Far be it from me to deny the undeniable, but the fact that obese people have higher annual health care costs does not mean they have higher lifetime costs. It therefore does not follow that reducing obesity would reduce total medical spending in the long run. In fact, a study published last year in PLoS Medicine reached the opposite conclusion: Because obese people tend to die sooner than thin people do, the researchers found, eliminating obesity would increase spending on health care. "Although effective obesity prevention leads to a decrease in costs of obesity-related diseases," the authors wrote, "this decrease is offset by cost increases due to diseases unrelated to obesity in life-years gained. Obesity prevention may be an important and cost-effective way of improving public health, but it is not a cure for increasing health expenditures" (emphasis added). Overeating, like smoking, seems to be one of those risky habits that saves taxpayers money (especially when you take into account not only health care but Social Security spending). If reducing demands on the public treasury is the aim, such habits should be encouraged.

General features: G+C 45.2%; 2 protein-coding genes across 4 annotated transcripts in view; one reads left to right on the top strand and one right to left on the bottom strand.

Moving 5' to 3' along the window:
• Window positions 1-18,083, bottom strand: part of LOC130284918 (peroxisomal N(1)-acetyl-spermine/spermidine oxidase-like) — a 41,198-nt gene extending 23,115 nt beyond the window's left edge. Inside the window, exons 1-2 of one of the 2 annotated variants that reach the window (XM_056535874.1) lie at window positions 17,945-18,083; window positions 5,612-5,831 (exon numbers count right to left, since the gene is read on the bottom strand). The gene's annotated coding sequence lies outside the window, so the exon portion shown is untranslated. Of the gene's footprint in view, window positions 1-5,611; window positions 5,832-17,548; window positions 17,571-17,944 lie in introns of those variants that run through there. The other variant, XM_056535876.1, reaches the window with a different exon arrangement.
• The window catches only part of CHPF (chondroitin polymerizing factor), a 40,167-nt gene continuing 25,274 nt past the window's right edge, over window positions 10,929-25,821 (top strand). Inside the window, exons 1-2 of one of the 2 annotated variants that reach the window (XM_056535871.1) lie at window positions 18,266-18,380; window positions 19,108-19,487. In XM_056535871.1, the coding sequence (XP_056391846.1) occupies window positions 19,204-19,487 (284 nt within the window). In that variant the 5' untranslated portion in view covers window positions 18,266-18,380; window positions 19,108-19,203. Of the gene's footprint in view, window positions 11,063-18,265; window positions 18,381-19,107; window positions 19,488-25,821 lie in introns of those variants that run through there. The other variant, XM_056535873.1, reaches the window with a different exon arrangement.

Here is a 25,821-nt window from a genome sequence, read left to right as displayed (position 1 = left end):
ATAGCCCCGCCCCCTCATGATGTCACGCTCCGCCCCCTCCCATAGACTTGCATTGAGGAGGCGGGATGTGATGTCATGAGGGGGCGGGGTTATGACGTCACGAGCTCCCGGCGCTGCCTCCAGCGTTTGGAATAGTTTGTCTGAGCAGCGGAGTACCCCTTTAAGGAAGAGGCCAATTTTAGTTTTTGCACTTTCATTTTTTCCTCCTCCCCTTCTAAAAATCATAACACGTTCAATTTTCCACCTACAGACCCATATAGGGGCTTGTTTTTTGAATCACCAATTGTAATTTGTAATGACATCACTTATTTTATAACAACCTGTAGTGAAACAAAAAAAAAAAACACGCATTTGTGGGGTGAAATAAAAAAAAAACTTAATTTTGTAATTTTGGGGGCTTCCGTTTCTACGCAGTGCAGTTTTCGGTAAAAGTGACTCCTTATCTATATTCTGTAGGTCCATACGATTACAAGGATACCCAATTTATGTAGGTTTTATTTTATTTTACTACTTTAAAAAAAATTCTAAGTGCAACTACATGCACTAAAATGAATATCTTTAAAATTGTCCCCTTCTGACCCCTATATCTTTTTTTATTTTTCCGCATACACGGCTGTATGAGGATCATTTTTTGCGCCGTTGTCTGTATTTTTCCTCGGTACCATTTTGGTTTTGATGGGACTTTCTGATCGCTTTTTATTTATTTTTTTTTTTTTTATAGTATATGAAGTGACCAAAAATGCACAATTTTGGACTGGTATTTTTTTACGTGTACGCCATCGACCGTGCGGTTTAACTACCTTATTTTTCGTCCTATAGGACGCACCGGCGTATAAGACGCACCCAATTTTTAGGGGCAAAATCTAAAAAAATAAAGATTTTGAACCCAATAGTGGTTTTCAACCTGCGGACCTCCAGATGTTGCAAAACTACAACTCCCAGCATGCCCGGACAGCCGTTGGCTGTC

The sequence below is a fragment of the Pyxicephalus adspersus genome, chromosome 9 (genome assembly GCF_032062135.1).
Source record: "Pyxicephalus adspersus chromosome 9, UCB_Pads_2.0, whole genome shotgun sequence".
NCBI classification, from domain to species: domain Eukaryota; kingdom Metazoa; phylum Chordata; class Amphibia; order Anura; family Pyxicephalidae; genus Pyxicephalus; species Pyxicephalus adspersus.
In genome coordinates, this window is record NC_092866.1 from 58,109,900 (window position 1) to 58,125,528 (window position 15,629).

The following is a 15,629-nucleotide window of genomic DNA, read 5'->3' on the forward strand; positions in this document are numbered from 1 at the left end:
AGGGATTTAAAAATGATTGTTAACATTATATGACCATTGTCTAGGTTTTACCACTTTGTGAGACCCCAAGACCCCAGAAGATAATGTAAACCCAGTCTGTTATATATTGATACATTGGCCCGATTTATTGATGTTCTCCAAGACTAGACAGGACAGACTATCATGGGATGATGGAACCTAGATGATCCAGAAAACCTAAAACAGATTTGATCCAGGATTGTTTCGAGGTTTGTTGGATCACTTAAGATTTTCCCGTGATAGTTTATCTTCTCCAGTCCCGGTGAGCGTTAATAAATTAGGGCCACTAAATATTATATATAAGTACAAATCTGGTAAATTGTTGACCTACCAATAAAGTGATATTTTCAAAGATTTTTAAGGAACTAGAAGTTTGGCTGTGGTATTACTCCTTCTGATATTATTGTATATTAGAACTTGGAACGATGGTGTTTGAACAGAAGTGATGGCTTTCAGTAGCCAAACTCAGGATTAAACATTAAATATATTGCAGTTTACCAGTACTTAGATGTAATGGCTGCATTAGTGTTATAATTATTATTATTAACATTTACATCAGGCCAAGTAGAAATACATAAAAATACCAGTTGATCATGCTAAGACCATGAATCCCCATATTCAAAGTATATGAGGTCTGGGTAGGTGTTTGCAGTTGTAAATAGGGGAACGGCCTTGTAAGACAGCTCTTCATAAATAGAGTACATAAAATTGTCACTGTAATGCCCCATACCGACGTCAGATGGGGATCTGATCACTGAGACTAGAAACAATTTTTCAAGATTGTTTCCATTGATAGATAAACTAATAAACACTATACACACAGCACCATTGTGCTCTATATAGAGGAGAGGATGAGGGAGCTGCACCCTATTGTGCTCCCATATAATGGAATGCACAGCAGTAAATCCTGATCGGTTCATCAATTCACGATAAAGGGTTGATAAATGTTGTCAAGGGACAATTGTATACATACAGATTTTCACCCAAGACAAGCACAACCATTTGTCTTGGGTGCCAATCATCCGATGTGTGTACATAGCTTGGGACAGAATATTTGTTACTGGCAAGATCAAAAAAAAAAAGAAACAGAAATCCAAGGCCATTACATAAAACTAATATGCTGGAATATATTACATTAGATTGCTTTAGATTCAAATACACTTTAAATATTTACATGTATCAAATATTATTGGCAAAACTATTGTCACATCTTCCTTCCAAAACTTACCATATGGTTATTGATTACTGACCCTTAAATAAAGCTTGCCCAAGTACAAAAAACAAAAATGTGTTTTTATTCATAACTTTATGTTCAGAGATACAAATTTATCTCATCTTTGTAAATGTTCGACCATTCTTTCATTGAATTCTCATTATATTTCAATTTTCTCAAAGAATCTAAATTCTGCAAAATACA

Monday, July 27, 2009
Obesity, like smoking, saves taxpayers money
Jacob Sullum at Reason Magazine asks "if obesity saves taxpayers money, should it be encouraged?"